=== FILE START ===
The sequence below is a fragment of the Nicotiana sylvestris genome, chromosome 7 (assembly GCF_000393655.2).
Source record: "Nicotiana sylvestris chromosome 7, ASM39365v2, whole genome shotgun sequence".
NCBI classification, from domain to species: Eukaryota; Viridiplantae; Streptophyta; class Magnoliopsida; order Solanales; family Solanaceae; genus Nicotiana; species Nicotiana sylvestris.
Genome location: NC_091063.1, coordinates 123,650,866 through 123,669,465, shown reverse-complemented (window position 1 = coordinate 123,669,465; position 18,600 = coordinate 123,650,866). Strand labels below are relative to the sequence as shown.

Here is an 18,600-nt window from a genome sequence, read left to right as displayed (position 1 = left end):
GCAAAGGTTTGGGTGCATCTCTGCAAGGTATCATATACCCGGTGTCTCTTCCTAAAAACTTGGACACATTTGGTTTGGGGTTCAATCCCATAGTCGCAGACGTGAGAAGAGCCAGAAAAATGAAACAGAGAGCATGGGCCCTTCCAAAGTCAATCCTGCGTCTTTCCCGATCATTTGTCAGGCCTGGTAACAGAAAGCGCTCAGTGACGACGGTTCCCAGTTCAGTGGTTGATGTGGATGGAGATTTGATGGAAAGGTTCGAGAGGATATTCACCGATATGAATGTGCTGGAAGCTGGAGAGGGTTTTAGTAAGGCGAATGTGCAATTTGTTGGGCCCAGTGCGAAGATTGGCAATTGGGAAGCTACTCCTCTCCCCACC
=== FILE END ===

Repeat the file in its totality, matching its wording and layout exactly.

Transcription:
The sequence below is a fragment of the Nicotiana sylvestris genome, chromosome 7 (assembly GCF_000393655.2).
Source record: "Nicotiana sylvestris chromosome 7, ASM39365v2, whole genome shotgun sequence".
NCBI classification, from domain to species: Eukaryota; Viridiplantae; Streptophyta; class Magnoliopsida; order Solanales; family Solanaceae; genus Nicotiana; species Nicotiana sylvestris.
Genome location: NC_091063.1, coordinates 123,650,866 through 123,669,465, shown reverse-complemented (window position 1 = coordinate 123,669,465; position 18,600 = coordinate 123,650,866). Strand labels below are relative to the sequence as shown.

Here is an 18,600-nt window from a genome sequence, read left to right as displayed (position 1 = left end):
GCAAAGGTTTGGGTGCATCTCTGCAAGGTATCATATACCCGGTGTCTCTTCCTAAAAACTTGGACACATTTGGTTTGGGGTTCAATCCCATAGTCGCAGACGTGAGAAGAGCCAGAAAAATGAAACAGAGAGCATGGGCCCTTCCAAAGTCAATCCTGCGTCTTTCCCGATCATTTGTCAGGCCTGGTAACAGAAAGCGCTCAGTGACGACGGTTCCCAGTTCAGTGGTTGATGTGGATGGAGATTTGATGGAAAGGTTCGAGAGGATATTCACCGATATGAATGTGCTGGAAGCTGGAGAGGGTTTTAGTAAGGCGAATGTGCAATTTGTTGGGCCCAGTGCGAAGATTGGCAATTGGGAAGCTACTCCTCTCCCCACC